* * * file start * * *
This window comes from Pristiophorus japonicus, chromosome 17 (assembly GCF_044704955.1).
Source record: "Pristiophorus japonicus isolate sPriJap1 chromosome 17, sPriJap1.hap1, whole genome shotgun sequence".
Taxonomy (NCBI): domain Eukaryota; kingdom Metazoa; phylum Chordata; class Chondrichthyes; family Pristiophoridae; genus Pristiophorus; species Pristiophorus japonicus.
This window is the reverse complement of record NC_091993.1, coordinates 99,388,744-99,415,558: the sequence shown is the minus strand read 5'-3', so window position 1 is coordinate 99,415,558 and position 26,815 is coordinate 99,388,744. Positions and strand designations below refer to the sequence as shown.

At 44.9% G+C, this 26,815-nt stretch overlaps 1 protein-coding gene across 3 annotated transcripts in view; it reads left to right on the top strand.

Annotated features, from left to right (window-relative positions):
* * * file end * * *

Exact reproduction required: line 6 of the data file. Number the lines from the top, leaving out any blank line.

Annotated features, from left to right (window-relative positions):